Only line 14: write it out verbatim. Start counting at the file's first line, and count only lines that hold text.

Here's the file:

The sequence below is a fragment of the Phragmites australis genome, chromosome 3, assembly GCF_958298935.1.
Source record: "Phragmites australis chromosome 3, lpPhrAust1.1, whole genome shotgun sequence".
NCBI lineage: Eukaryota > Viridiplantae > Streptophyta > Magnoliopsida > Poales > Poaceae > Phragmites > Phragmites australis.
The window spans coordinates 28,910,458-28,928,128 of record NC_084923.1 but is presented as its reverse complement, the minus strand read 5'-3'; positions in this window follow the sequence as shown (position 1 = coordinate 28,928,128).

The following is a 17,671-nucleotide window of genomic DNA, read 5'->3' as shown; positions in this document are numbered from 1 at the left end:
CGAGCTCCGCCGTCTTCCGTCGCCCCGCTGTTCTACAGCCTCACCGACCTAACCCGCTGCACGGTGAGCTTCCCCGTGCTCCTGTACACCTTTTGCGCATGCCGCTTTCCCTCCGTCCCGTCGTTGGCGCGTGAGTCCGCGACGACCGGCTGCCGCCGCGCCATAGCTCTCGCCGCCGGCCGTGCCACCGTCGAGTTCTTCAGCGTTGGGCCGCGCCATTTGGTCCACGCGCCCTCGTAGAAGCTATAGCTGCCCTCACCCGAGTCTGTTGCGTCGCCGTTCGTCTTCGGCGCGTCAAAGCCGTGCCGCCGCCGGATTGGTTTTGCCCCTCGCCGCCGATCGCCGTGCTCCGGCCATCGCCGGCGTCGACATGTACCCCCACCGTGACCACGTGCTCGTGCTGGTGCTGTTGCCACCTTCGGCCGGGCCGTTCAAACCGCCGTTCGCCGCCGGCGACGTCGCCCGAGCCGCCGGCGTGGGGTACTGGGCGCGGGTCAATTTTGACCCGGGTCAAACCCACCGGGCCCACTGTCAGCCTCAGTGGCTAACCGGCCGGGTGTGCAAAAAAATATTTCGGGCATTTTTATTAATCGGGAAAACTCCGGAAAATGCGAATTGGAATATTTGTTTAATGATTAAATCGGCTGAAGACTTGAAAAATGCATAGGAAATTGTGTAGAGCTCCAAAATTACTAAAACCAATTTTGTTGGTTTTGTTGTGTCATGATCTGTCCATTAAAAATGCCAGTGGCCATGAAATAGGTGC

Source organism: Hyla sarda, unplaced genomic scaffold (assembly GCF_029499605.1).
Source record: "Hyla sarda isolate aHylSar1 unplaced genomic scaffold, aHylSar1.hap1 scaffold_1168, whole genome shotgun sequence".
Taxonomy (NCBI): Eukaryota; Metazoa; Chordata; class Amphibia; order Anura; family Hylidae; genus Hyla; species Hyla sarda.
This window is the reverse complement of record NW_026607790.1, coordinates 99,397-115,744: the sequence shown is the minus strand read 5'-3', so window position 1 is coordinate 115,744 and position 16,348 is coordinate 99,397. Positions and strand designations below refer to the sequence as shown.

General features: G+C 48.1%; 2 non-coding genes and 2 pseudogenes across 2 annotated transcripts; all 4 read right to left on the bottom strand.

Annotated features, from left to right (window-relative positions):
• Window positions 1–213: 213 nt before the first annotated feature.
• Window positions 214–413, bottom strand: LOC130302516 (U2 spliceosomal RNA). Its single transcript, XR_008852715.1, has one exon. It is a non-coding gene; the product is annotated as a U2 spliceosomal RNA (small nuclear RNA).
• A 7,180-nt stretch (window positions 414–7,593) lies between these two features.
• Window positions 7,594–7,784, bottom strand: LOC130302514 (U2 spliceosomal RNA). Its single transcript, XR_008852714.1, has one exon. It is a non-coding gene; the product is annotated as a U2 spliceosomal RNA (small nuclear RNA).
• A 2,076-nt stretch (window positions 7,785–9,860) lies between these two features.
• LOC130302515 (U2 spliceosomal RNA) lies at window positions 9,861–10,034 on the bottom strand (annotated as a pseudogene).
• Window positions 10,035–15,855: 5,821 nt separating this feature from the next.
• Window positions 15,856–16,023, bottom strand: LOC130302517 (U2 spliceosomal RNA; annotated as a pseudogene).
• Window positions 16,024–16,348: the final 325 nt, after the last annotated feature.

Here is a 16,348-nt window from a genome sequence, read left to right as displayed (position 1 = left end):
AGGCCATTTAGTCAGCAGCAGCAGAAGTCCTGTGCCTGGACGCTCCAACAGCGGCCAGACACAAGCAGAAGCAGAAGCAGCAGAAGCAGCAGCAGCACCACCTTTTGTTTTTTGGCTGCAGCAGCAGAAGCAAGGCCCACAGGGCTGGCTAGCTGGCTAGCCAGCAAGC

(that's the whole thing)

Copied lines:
• Window positions 214–413, bottom strand: LOC130302516 (U2 spliceosomal RNA). Its single transcript, XR_008852715.1, has one exon. It is a non-coding gene; the product is annotated as a U2 spliceosomal RNA (small nuclear RNA).